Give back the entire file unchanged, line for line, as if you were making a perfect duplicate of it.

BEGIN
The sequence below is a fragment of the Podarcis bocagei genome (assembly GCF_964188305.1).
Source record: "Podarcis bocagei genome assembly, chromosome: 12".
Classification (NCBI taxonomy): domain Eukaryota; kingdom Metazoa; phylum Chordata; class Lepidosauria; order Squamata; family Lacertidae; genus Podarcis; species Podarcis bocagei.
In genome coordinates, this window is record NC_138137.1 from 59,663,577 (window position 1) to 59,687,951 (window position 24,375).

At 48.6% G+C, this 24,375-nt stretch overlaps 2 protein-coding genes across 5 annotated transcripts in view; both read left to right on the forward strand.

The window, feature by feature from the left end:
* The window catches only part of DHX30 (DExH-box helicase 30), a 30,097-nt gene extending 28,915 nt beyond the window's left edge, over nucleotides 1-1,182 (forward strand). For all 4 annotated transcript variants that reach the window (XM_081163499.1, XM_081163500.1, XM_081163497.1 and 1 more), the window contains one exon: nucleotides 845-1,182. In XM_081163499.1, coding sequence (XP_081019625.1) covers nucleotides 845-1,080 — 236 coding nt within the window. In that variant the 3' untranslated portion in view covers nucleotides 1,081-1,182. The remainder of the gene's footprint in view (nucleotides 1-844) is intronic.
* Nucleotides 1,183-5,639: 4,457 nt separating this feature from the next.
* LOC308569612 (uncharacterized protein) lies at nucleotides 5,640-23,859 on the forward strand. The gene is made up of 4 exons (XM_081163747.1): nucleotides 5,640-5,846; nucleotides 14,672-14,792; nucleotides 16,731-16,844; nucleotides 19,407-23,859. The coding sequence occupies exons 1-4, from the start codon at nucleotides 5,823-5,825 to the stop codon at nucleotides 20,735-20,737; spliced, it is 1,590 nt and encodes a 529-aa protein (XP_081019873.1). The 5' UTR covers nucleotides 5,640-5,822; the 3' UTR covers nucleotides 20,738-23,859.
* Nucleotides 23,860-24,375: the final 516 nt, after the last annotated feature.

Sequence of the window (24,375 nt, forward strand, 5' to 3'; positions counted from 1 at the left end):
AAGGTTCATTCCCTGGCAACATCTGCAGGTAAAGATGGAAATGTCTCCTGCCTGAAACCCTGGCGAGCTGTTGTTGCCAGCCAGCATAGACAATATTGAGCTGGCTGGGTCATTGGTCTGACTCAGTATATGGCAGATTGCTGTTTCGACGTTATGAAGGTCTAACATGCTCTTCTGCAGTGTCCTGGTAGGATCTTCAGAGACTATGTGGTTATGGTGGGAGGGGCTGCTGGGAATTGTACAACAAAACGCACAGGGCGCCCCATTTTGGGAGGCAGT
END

The sequence below is a fragment of the Podarcis bocagei genome (assembly GCF_964188305.1).
Source record: "Podarcis bocagei genome assembly, chromosome: 12".
Classification (NCBI taxonomy): domain Eukaryota; kingdom Metazoa; phylum Chordata; class Lepidosauria; order Squamata; family Lacertidae; genus Podarcis; species Podarcis bocagei.
In genome coordinates, this window is record NC_138137.1 from 59,663,577 (window position 1) to 59,687,951 (window position 24,375).

At 48.6% G+C, this 24,375-nt stretch overlaps 2 protein-coding genes across 5 annotated transcripts in view; both read left to right on the forward strand.

The window, feature by feature from the left end:
* The window catches only part of DHX30 (DExH-box helicase 30), a 30,097-nt gene extending 28,915 nt beyond the window's left edge, over nucleotides 1-1,182 (forward strand). For all 4 annotated transcript variants that reach the window (XM_081163499.1, XM_081163500.1, XM_081163497.1 and 1 more), the window contains one exon: nucleotides 845-1,182. In XM_081163499.1, coding sequence (XP_081019625.1) covers nucleotides 845-1,080 — 236 coding nt within the window. In that variant the 3' untranslated portion in view covers nucleotides 1,081-1,182. The remainder of the gene's footprint in view (nucleotides 1-844) is intronic.
* Nucleotides 1,183-5,639: 4,457 nt separating this feature from the next.
* LOC308569612 (uncharacterized protein) lies at nucleotides 5,640-23,859 on the forward strand. The gene is made up of 4 exons (XM_081163747.1): nucleotides 5,640-5,846; nucleotides 14,672-14,792; nucleotides 16,731-16,844; nucleotides 19,407-23,859. The coding sequence occupies exons 1-4, from the start codon at nucleotides 5,823-5,825 to the stop codon at nucleotides 20,735-20,737; spliced, it is 1,590 nt and encodes a 529-aa protein (XP_081019873.1). The 5' UTR covers nucleotides 5,640-5,822; the 3' UTR covers nucleotides 20,738-23,859.
* Nucleotides 23,860-24,375: the final 516 nt, after the last annotated feature.

Sequence of the window (24,375 nt, forward strand, 5' to 3'; positions counted from 1 at the left end):
AAGGTTCATTCCCTGGCAACATCTGCAGGTAAAGATGGAAATGTCTCCTGCCTGAAACCCTGGCGAGCTGTTGTTGCCAGCCAGCATAGACAATATTGAGCTGGCTGGGTCATTGGTCTGACTCAGTATATGGCAGATTGCTGTTTCGACGTTATGAAGGTCTAACATGCTCTTCTGCAGTGTCCTGGTAGGATCTTCAGAGACTATGTGGTTATGGTGGGAGGGGCTGCTGGGAATTGTACAACAAAACGCACAGGGCGCCCCATTTTGGGAGGCAGT